Anushruti RK, founder of DivineTaste.com, a platform that focuses on sattvic nourishment – the Ayurvedic vegetarian diet of only fresh foods is believed to promote happiness, energy and clarity in addition to calmness – is another proponent of the ingredient. “It’s good for bone health, strengthens the lungs and boosts immunity,” she says.
“The high iron and folate content means it’s excellent for pregnant and breastfeeding women, and can also ease menstrual pain and ease symptoms of PMS.”
Food preservative and TV show host Rakesh Raghunathan was familiar with jaggery, which is used in many Indian cuisines, but it wasn’t until a trip to rural Tamil Nadu that he realized its benefits. for health. “It was the height of summer and I remember being given a piece of jaggery and a glass of hot water when I visited the farmers, only to learn that this customary ritual is followed as jaggery is a natural coolant for the body when mixed with water,” says Raghunathan.
A quota of jaggery is also given to workers in many mines, thermal power stations and cement factories in India so that they do not suffer from diseases such as tuberculosis, caused by particles in the lungs, as jaggery works as a natural cleanser.
Use, types and warnings
No wonder then that the ingredient is used in Indian, Thai, Burmese and other South Asian cuisines in both sweet and savory dishes. Jaggery can be used to balance spicy, salty and sour components, while its depth of flavor and taste makes it favorable for sweetening kheer, halwas, chikki and other Indian sweets.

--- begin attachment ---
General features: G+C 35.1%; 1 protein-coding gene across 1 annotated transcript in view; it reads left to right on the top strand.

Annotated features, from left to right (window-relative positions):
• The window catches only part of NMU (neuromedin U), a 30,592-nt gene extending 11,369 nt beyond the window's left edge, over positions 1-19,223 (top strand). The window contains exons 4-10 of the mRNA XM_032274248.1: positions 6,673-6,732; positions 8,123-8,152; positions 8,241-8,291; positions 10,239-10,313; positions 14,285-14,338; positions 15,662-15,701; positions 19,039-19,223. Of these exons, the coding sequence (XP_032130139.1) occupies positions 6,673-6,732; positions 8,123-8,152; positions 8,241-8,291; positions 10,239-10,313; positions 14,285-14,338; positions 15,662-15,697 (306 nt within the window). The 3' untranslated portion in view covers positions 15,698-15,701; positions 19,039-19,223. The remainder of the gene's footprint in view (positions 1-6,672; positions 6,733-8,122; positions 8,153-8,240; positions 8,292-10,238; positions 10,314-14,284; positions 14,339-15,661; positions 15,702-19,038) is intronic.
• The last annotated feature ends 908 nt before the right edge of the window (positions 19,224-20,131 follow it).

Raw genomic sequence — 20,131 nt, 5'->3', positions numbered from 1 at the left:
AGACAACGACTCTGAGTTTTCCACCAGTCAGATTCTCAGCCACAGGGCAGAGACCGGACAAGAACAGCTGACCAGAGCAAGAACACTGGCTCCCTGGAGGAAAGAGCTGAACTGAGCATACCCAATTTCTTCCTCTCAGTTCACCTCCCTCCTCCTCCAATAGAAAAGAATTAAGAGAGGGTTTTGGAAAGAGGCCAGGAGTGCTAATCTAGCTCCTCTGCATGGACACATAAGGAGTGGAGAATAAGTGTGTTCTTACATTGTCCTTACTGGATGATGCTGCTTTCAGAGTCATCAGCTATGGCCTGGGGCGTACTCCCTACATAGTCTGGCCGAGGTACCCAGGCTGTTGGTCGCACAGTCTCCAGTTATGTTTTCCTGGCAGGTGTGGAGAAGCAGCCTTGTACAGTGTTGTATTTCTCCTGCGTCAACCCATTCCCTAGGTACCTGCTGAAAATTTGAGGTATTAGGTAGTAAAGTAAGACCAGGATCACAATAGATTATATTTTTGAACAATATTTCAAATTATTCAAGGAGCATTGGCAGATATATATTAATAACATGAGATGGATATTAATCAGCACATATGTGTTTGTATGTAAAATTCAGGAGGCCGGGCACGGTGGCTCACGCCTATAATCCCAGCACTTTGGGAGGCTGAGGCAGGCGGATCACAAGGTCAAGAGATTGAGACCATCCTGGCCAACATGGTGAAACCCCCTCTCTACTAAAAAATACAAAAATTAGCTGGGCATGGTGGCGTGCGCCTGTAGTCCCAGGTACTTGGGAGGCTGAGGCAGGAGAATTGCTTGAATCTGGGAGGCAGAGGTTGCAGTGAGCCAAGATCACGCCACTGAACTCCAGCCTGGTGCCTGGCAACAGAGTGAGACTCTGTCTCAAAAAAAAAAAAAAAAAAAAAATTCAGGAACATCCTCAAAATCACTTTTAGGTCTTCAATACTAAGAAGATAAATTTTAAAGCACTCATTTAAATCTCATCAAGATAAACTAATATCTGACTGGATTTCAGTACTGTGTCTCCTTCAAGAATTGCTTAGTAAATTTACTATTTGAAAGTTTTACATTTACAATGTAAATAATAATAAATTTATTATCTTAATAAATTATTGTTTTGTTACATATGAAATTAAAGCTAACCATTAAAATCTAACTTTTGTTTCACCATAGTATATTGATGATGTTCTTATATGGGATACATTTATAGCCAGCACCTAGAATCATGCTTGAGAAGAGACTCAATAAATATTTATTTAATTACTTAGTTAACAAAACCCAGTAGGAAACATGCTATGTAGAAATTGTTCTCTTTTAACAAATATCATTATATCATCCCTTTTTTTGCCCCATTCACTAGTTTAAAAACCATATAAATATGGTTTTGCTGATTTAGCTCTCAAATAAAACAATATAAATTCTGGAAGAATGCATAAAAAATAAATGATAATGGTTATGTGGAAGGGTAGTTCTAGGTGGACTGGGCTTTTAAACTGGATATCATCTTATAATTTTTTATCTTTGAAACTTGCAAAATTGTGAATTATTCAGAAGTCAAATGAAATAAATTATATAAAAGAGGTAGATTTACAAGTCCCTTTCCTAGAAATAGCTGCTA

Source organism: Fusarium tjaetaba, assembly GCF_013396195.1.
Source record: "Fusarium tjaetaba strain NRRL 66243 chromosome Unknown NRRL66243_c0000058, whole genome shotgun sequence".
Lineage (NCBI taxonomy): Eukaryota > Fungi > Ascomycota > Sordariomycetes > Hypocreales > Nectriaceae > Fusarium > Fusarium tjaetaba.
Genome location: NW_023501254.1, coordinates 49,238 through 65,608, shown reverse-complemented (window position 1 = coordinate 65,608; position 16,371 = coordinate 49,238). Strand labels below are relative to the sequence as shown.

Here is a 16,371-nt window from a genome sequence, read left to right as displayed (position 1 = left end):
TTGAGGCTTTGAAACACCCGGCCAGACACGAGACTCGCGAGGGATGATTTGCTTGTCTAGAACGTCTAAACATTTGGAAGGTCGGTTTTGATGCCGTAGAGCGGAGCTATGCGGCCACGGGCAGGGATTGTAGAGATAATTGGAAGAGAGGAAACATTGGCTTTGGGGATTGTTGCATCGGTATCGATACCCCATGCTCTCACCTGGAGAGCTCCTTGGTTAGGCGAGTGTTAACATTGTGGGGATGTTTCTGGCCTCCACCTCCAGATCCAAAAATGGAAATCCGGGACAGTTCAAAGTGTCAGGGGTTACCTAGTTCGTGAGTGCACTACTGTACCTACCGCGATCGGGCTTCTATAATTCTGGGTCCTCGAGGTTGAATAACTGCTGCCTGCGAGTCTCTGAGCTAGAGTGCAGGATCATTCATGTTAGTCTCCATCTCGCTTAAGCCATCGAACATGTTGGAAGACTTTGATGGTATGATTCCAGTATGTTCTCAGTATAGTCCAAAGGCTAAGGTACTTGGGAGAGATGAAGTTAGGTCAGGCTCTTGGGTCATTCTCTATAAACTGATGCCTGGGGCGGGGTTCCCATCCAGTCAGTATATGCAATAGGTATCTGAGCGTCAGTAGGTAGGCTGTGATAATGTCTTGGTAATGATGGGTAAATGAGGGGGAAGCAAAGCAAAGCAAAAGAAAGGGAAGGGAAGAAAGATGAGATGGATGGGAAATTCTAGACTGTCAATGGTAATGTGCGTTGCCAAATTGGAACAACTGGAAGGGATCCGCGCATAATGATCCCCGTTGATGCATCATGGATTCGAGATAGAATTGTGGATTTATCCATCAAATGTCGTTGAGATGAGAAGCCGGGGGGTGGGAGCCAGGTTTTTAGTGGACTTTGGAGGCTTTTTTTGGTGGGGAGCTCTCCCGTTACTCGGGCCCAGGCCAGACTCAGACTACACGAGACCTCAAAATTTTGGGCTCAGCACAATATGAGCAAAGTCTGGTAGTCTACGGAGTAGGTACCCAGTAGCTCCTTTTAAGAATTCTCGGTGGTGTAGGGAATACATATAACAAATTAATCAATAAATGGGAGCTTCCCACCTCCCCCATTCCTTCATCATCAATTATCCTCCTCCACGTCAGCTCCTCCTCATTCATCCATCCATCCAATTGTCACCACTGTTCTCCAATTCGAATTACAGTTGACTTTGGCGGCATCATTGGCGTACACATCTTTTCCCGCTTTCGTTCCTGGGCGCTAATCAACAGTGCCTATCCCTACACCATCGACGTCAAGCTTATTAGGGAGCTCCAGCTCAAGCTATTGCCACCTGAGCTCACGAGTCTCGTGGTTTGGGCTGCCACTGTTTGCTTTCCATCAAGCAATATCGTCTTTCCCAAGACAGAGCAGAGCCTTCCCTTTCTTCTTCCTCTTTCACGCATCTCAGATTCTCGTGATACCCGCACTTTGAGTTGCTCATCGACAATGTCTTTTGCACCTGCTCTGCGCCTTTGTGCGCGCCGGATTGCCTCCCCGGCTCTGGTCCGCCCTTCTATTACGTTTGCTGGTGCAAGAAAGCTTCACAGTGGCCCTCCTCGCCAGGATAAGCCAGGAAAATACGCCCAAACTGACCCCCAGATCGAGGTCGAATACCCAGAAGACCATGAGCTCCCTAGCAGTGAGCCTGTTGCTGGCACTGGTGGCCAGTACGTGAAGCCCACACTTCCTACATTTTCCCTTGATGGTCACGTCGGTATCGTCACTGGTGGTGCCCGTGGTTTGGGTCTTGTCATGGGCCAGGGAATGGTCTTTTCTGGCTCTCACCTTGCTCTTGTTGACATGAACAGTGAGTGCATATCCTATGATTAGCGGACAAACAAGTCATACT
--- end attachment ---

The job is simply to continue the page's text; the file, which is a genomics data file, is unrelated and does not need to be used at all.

“I add organic jaggery to my coffee or tea instead of sugar because I prefer its earthy taste,” says Shilpa Rao, an engineer from Delhi. “I use it in chutneys and sauces to balance flavors and to make healthier versions of Indian sweets.”
The ingredient is an important part of harvest rituals in India, especially those that mark a new agricultural year. Some other preparations include: a sweet juice called paanakam, made with water, jaggery and peppercorns; a rice pudding called Pongal, made with lentils, jaggery, rice, ghee, cashews and raisins; and ladoos, made with sesame seeds or peanuts and jaggery.
RK says jaggery can even be consumed on its own. “In the absence of dessert, a few pieces of jaggery are enough to satisfy my sweet cravings.”
Jaggery can be made from sugarcane juice and palm sap, and each has a distinct taste and flavor. Palm jaggery is considered superior – medically and nutritionally. In West Bengal, a molasses-colored jaggery made from a date palm sap called nolen gur has a smoky taste and is only available in winter. In Sri Lanka, jaggery is usually made from the syrup of the kithul palm or coconut syrup.
Although the ingredient is a healthy sugar – because its preparation does not involve the use of preservatives or synthetic additives – it has a high glycemic index. “That’s why it should only be consumed up to 15 grams a day, and people with diabetes should avoid it because, refined or not, it’s sugar,” says Dharini Krishnan, a dietitian in Chennai.
Another caveat is that sugarcane production itself could be subject to pesticide and herbicide use, so organic jaggery, which is more golden than brown, is a better bet.
Updated: February 25, 2022, 6:02 p.m.